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Form Frustration: Paper R.I.P.

When the nurse handed me paper "instructions" after administering my nasal swab COVID test recently, it surprised me so much that I did not think to refuse it. Although I suspect she took adequate precautions to assure the document did not carry the virus, and given that all my medical providers, including her clinic, use electronic medical records with robust patient communication capabilities, it seems unnecessarily risky.
Even before the pandemic, my medical insurance company annoyed me with a steady stream of snail-mail, gratuitous documents about denials, services, payments and medications. The company, one of the "Blues," also has a robust patient-accessible Web resource it could have used instead.
Imagine the savings of medical dollars we could achieve by relying upon digital media instead of paper documents, which use precious resources and storage space. In addiction, we should shred them when no longer needed, rather than using the recycle bin.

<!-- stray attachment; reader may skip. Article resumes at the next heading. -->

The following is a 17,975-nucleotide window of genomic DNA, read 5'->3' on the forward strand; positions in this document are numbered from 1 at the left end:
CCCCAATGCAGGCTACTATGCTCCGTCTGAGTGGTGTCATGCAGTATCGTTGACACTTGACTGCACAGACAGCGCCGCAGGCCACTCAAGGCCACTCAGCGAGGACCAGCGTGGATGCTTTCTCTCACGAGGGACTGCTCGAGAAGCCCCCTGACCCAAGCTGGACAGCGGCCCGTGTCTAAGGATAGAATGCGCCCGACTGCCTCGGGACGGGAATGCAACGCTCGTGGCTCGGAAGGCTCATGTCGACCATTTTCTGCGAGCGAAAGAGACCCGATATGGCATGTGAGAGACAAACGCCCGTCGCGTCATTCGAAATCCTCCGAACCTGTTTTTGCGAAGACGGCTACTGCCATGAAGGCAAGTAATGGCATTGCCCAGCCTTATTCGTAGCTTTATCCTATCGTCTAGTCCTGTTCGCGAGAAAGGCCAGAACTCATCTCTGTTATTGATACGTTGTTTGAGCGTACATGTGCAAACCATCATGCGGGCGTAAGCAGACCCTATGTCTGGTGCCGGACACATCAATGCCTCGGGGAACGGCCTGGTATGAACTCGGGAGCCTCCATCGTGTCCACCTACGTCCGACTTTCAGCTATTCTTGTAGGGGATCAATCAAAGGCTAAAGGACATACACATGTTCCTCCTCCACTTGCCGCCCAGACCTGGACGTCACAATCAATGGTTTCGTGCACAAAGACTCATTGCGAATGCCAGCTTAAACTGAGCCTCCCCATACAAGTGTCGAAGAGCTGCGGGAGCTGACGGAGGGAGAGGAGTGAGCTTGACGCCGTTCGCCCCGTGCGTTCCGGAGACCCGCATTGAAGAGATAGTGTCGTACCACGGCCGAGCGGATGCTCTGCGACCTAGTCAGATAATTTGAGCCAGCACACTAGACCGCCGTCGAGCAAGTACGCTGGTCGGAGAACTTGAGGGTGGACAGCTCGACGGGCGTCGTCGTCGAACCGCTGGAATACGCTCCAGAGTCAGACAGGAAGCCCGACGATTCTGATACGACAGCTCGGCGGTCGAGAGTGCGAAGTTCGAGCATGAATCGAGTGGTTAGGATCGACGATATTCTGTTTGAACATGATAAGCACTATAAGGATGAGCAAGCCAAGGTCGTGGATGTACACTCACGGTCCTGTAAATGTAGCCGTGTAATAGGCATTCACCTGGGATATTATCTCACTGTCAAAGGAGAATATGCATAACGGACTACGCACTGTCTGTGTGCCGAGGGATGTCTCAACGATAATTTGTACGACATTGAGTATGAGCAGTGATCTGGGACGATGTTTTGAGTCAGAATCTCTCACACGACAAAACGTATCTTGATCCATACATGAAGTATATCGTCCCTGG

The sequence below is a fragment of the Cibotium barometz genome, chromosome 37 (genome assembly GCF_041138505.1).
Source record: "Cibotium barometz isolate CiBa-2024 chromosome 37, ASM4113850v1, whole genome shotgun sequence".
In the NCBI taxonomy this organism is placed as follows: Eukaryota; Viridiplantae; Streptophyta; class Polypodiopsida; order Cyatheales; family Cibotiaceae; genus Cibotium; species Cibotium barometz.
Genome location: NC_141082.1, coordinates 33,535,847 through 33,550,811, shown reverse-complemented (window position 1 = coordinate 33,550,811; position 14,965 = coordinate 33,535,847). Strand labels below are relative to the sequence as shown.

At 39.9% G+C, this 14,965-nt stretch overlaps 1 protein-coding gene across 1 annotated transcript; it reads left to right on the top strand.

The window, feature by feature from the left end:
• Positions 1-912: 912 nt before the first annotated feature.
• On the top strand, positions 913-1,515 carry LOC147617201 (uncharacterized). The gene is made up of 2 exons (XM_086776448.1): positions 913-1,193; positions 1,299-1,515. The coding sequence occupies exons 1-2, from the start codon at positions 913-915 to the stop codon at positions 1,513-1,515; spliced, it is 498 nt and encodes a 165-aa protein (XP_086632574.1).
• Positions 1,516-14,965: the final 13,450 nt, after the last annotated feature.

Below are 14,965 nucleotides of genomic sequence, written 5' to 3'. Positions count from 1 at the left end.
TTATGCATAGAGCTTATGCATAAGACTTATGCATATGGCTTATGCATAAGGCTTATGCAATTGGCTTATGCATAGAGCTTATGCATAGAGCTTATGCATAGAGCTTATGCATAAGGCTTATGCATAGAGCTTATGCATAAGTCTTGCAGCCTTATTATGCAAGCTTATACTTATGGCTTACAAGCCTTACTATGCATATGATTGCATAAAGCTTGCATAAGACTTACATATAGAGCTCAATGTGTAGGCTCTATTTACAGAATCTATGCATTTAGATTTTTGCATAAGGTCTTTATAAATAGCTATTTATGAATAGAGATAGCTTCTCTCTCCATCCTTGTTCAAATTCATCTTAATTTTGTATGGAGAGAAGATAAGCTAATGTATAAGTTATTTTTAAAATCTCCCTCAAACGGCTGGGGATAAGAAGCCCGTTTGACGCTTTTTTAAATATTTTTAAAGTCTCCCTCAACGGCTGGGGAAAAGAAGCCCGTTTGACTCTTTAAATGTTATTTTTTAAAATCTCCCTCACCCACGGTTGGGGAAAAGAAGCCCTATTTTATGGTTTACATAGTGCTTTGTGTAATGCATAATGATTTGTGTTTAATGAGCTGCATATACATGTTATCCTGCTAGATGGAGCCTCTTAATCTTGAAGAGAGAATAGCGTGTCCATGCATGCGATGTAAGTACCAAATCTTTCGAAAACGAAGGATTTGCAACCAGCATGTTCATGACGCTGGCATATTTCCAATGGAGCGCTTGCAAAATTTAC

Use of paper for collecting patient information poses another risk: If you write as illegibly as I do, providers could easily end up taking erroneous information from forms completed during visits. Collecting the information online also allows patients to obtain unrecalled details from others or to check the names and amounts of medications in the medicine cabinet.
Urge your medical providers and payers to make all paper documents optional.
Berry Edwards, MD

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